Ruby Hoette and Elisa van Joolen 'Dress-Series_Measure'
Film still from 'dress-series/measure' by Ruby Hoette en Elisa van Joolen, edited by Sunanda Sachatrakul (2011)  
slowLab is currently fundraising on Kickstarter to take the Slow design movement to the next level.  During the campaign, we're sending out posts like this one that explore different branches of Slow design knowledge, introduce some of the people involved, and demonstrate why building a platform for this knowledge is important.  Thanks in advance for your support!

Slowing Fashion

Fashion is an area of design overflowing with positive potential.  It's also a major player in the 'fast' world, which means that its Slower aspects are often missed (or at best distorted) by the sheer scale of the industry and its pace of production and consumption.

In their 2006 book, England in Particular: A Celebration of the commonplace, the local, the vernacular and the distinctive*, Sue Clifford and Angela King of Common Ground remind us that "Scale is important, as is the question of who defines it."  There, they point out that: "When things are looked at on a larger scale, sensitivity is lost.  People become 'the public'; streets and fields become 'sites'; words and streams become 'natural resources.' These abstractions render professionals forgetful of lives, livelihoods and places." 
Clifford and King's focus on local stories, details, authenticity, and humanity have a lot in common with the fashion research of Ruby Hoette and Elisa van Joolen, whose work helps to restore balance and regain a "fineness of grain" (Clifford and King's terminology) to how people perceive, use, and participate in society through their clothing.  The two designers' ongoing project dress-series is based on their common interest in reshaping ideas around clothing, time and space, what they call "the experience of fashion in context."

Ruby and Elisa explain it as follows:
"With context we mean society: the space, physical and ideological in which the object of clothing and the ritual of fashion manifest and acquire layers of meaning and value. [Our project] reveals the beauty of the ordinary and the surprise of the extraordinary in the everyday through observations and subtle interventions. [It] delves into wardrobes, thrift stores, high end department stores and everything in between. It registers the moments standing on a city street corner or noticing a pair of fluorescent shoes on a busy train. It is a space to celebrate the playfulness of fashion and imagine ways for it to be pushed beyond accepted forms of production and presentation to a more inclusive reality."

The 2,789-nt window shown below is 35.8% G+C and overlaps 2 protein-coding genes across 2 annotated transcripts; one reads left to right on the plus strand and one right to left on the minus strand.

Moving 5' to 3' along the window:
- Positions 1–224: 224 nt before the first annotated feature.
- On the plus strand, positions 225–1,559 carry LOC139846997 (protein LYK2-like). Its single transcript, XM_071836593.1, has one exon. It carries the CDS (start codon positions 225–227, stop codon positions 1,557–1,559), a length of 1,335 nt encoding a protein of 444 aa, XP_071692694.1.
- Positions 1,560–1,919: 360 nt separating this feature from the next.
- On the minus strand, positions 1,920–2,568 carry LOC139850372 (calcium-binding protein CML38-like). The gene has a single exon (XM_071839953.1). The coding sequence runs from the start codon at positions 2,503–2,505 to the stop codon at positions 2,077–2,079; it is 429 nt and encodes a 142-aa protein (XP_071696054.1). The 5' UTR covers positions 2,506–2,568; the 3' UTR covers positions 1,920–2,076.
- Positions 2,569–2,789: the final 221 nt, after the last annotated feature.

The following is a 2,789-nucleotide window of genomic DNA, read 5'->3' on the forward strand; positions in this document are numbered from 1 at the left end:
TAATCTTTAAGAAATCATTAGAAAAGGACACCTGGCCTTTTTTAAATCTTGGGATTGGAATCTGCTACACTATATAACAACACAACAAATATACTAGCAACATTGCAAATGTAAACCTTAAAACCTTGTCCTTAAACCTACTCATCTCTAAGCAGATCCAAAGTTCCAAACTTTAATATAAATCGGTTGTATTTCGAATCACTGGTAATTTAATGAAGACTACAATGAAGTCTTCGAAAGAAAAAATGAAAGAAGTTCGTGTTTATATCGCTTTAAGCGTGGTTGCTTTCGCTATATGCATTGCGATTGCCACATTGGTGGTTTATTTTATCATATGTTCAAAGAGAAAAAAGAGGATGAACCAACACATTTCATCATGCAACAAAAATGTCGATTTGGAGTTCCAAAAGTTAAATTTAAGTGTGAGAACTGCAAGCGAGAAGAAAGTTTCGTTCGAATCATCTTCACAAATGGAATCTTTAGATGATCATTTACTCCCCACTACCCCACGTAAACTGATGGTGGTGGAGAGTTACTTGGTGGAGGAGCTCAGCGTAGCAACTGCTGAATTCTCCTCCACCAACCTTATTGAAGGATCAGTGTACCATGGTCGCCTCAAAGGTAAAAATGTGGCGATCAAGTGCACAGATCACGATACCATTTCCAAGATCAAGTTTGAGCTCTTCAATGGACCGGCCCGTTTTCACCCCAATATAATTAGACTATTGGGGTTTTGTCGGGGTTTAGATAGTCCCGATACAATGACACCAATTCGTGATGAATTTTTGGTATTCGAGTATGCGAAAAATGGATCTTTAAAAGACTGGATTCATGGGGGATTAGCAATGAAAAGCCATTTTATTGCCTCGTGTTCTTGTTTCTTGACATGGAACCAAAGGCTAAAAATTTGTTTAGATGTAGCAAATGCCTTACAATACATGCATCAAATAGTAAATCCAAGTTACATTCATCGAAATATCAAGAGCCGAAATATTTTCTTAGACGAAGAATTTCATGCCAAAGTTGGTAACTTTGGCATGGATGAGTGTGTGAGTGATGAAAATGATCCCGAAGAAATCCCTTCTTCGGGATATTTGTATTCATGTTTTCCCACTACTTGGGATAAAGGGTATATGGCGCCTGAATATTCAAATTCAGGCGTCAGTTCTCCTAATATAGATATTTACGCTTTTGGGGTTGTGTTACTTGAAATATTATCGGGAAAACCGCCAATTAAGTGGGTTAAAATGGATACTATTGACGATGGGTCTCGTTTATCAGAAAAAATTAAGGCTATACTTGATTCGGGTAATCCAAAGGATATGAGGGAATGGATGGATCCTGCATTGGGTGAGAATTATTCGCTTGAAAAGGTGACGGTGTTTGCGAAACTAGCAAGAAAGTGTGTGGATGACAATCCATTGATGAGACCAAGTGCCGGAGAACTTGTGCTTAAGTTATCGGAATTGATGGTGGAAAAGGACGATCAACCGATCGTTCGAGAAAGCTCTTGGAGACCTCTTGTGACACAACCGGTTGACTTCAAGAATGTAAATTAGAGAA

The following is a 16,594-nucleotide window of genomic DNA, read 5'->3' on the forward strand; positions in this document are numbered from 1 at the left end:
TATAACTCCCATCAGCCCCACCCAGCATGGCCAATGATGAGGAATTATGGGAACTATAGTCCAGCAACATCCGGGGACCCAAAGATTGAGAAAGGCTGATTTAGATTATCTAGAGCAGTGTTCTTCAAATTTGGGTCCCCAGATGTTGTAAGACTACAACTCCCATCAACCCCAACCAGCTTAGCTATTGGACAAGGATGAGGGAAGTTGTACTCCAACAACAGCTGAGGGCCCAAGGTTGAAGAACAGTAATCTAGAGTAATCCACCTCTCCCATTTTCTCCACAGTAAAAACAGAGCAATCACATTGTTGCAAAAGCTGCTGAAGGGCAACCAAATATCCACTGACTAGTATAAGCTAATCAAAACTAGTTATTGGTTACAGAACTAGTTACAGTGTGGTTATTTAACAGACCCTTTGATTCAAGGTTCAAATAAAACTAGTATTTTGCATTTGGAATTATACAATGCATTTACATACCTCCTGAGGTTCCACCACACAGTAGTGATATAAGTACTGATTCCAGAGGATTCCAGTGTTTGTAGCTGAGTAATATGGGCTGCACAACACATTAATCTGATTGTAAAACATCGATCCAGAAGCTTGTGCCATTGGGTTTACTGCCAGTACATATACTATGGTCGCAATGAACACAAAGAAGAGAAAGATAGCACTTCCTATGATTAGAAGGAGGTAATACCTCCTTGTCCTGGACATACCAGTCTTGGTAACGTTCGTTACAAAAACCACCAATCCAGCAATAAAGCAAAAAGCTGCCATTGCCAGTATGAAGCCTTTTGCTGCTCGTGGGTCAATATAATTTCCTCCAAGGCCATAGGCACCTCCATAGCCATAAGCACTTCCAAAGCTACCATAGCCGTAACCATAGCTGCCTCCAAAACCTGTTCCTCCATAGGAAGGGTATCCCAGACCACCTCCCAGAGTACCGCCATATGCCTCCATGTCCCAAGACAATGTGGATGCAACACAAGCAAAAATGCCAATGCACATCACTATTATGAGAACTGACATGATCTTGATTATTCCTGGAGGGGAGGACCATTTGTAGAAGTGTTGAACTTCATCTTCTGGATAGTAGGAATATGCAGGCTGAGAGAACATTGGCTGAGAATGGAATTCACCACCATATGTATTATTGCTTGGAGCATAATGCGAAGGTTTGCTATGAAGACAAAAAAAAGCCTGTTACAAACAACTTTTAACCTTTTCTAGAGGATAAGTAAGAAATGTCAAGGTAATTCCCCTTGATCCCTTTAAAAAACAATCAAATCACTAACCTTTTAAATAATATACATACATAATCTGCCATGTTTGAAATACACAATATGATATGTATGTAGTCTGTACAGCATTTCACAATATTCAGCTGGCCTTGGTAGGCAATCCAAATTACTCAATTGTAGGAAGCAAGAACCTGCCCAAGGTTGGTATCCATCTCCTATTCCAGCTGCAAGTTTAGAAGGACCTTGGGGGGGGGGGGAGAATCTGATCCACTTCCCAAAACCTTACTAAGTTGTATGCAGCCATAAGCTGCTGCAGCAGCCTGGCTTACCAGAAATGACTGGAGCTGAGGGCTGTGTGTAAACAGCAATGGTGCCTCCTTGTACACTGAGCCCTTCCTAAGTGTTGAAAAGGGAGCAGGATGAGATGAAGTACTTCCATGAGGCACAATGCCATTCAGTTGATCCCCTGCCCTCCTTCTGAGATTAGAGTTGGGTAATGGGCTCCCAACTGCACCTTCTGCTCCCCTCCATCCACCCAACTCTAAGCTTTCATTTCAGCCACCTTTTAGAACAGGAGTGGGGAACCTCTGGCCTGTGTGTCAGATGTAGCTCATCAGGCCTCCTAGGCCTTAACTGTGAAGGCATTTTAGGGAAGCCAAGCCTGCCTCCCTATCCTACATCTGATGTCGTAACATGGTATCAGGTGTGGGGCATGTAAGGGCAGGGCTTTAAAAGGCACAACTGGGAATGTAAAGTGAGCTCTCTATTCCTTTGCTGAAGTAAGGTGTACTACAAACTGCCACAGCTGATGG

This is surely the kind of thing design activist Stuart Walker had in mind when, in 2010, he proposed the terms 'Slowing' or 'doing Slowing' to describe processes of actively pursuing more reflective thinking, expressions and relationships by design. **

Whether the topic is fashion, digital communication or urbanism, ALL instances of design have sensory, emotional, social, cultural and environmental consequences that in the 'fast' world are too often distorted or hidden from view.  'Slowing' helps bring those aspects into focus and begins to show us a better, more holistic way forward. 

Please join in supporting us and/or help spread the word by forwarding this to a friend.  Thank you :)

Ruby Hoette and Elisa van Joolen 'Hemline'
Research image from 'dress-series/measure' by Ruby Hoette and Elisa van Joolen (2011)
further notes
* - Thanks again to Simon Heijdens for gifting this book to slowLab in 2007!
** - Stuart Walker is professor of Sustainable Design and Co-Director of ImaginationLancaster, a creative research lab at Lancaster University (UK).  His recent focus within product design is on establishing a "meaningful and sustainable material culture" on topics ranging from product aesthetics to design that encompasses notions of spirituality.